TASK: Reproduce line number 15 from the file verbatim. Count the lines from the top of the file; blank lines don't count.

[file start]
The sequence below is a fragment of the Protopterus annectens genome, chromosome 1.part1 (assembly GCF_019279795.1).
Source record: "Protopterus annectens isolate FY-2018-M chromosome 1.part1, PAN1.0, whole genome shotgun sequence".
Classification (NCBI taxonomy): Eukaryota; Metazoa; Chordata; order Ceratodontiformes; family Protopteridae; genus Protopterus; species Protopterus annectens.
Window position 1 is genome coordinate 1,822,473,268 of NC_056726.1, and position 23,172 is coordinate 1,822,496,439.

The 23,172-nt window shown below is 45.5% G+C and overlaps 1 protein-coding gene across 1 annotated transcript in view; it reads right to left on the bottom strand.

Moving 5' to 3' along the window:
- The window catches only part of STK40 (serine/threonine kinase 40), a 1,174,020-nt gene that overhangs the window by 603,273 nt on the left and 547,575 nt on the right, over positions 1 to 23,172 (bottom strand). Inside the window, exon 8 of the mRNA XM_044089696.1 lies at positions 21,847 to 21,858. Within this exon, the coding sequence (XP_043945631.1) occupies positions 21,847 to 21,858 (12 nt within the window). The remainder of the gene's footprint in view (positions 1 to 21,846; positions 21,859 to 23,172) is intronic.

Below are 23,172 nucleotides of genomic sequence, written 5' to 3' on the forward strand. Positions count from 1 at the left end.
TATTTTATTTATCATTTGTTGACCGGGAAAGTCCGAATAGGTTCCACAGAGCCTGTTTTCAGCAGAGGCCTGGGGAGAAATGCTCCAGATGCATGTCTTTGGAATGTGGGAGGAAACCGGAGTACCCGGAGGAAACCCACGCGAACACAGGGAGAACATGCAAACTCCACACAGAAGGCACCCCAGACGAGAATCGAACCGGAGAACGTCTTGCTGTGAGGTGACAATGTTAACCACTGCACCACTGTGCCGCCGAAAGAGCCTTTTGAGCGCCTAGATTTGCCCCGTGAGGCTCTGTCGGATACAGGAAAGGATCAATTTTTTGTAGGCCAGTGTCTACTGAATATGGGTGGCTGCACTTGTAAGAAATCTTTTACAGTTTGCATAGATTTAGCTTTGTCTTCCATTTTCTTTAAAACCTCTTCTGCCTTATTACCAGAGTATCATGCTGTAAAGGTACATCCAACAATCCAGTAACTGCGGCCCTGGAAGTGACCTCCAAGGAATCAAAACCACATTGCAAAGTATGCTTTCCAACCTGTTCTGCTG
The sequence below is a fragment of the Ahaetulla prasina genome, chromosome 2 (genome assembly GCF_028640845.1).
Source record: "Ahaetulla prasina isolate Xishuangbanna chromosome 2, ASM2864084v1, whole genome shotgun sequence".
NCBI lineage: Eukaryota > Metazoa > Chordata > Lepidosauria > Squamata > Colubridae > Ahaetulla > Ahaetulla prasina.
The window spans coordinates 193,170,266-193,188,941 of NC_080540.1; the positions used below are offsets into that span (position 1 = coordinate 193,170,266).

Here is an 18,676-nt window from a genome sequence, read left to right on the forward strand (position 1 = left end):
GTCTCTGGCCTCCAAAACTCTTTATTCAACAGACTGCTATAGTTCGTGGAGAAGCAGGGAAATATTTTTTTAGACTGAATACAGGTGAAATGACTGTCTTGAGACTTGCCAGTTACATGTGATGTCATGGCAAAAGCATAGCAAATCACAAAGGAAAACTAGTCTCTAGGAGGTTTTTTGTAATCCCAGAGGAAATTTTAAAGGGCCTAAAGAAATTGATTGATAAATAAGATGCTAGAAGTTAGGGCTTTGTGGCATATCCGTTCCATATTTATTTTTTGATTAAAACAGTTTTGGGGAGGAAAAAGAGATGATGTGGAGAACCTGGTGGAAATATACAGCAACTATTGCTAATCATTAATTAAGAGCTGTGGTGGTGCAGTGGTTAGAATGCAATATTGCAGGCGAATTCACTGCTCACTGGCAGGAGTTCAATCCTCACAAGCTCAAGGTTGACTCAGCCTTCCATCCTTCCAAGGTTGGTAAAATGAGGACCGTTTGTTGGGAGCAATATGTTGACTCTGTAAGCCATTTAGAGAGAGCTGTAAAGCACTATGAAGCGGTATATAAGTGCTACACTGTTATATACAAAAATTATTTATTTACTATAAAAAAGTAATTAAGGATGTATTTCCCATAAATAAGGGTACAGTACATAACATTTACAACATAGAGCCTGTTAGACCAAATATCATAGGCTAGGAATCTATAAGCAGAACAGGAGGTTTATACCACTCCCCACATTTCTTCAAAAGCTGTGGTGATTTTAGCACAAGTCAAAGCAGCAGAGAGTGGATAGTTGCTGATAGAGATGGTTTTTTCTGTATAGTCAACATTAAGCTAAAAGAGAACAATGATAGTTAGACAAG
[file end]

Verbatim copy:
GTCTCTGGCCTCCAAAACTCTTTATTCAACAGACTGCTATAGTTCGTGGAGAAGCAGGGAAATATTTTTTTAGACTGAATACAGGTGAAATGACTGTCTTGAGACTTGCCAGTTACATGTGATGTCATGGCAAAAGCATAGCAAATCACAAAGGAAAACTAGTCTCTAGGAGGTTTTTTGTAATCCCAGAGGAAATTTTAAAGGGCCTAAAGAAATTGATTGATAAATAAGATGCTAGAAGTTAGGGCTTTGTGGCATATCCGTTCCATATTTATTTTTTGATTAAAACAGTTTTGGGGAGGAAAAAGAGATGATGTGGAGAACCTGGTGGAAATATACAGCAACTATTGCTAATCATTAATTAAGAGCTGTGGTGGTGCAGTGGTTAGAATGCAATATTGCAGGCGAATTCACTGCTCACTGGCAGGAGTTCAATCCTCACAAGCTCAAGGTTGACTCAGCCTTCCATCCTTCCAAGGTTGGTAAAATGAGGACCGTTTGTTGGGAGCAATATGTTGACTCTGTAAGCCATTTAGAGAGAGCTGTAAAGCACTATGAAGCGGTATATAAGTGCTACACTGTTATATACAAAAATTATTTATTTACTATAAAAAAGTAATTAAGGATGTATTTCCCATAAATAAGGGTACAGTACATAACATTTACAACATAGAGCCTGTTAGACCAAATATCATAGGCTAGGAATCTATAAGCAGAACAGGAGGTTTATACCACTCCCCACATTTCTTCAAAAGCTGTGGTGATTTTAGCACAAGTCAAAGCAGCAGAGAGTGGATAGTTGCTGATAGAGATGGTTTTTTCTGTATAGTCAACATTAAGCTAAAAGAGAACAATGATAGTTAGACAAG